The NBA announced Tuesday that it has banned Los Angeles Clippers owner Donald Sterling for life and fined $2.5 million after he was recorded making racist comments.
NBA Commissioner Adam Silver made the announcement at a news conference in New York.
An investigation into the recording concluded the voice was Sterling’s Silver told reporters.
“The man whose voice is heard on the recording and on a second recording from the same conversation that was released on Sunday is Mr. Sterling,” said Silver, who is confronting his first major crisis since he was named commissioner in February. “The views expressed by Mr. Sterling are deeply offensive and harmful.”
The decision comes after days of public outrage directed at Sterling after an audio recording surfaced over the weekend that allegedly contained his voice saying racist comments to his then-girlfriend Vanessa Stiviano.
The tape recorded a man’s voice, which the NBA said is Sterling, telling Stiviano not to post pictures of herself with black men to Instagram or bring black men to Clippers games. One of the men mentioned is Hall of Famer Magic Johnson.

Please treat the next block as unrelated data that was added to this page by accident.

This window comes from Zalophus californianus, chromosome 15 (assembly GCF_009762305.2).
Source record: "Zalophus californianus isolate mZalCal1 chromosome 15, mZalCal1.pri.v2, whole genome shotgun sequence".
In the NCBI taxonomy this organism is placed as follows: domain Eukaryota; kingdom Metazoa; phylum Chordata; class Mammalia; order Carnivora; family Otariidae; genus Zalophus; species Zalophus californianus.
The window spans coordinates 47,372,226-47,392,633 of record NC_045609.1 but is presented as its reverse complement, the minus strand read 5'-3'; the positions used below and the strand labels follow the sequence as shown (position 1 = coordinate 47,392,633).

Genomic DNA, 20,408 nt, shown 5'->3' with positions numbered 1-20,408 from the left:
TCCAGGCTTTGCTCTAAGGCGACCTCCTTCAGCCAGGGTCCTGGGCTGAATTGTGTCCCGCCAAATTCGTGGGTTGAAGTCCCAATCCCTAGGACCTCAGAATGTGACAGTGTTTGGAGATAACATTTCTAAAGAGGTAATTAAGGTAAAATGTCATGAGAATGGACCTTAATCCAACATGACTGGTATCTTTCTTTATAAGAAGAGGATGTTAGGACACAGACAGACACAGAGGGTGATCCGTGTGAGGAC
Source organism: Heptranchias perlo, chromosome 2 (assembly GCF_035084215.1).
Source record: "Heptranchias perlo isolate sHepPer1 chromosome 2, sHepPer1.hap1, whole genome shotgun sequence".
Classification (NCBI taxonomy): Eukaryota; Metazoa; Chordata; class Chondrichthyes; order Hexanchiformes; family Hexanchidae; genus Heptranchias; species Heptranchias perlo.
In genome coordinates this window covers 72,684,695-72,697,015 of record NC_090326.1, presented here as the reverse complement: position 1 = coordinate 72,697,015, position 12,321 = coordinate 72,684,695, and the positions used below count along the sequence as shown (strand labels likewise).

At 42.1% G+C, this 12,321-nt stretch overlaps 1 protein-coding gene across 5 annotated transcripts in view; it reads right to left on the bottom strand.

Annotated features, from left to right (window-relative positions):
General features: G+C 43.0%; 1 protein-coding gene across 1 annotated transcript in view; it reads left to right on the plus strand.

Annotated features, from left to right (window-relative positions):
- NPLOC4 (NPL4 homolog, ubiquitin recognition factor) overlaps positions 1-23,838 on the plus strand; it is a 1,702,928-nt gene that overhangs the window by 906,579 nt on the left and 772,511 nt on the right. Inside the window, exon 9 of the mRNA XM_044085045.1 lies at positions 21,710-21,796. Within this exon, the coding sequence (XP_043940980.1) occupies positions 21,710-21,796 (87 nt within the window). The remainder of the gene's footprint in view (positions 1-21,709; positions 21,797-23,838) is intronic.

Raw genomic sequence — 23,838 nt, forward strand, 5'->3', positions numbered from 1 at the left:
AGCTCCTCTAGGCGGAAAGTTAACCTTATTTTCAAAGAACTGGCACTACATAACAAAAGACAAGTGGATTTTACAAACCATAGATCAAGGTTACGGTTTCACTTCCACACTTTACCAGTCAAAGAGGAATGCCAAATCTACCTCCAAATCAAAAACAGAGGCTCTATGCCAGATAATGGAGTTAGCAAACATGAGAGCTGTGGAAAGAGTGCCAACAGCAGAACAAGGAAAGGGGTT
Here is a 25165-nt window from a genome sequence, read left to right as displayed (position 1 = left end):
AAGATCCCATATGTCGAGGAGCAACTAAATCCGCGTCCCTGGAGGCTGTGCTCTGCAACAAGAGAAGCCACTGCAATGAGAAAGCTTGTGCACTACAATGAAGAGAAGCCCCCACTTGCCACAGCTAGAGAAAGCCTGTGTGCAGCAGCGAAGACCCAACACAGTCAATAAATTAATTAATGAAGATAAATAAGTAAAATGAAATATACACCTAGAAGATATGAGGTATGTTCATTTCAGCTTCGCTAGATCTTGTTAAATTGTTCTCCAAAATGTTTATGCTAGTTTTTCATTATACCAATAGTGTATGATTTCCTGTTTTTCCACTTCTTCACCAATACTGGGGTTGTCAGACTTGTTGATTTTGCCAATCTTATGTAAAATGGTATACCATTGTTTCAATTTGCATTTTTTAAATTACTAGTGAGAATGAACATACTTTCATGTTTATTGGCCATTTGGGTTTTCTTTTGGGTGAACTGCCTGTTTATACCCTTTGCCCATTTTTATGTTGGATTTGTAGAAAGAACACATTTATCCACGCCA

Sterling, 80, has owned the Clippers since 1981.
Sterling said he would call on the owners to vote to force Sterling to sell the team. Such a move would require approval of three-quarters of the current owners.
The league acted after several team sponsors including auto dealer CarMax Inc, Virgin America, State Farm, Kia Motors America, music mogul P. Diddy’s water brand, AQUAHydrate, Red Bull and Yokohama Tire all announced on Monday that they were stepping back from the team.
Some advertisers have asked to move their commercials out of the national broadcast of Tuesday’s Clippers playoff game against the Golden State Warriors by TNT, owned by Time Warner Inc, and the local airing on a sports channel owned by 21st Century Fox, according to sources familiar with the matter.
Sterling bought Clippers in 1981 at a time when basketball was far less commercially successful than it is today, and the franchise could now be worth as much as $800 million, estimated Robert Boland, chairman of the sports management department at New York University.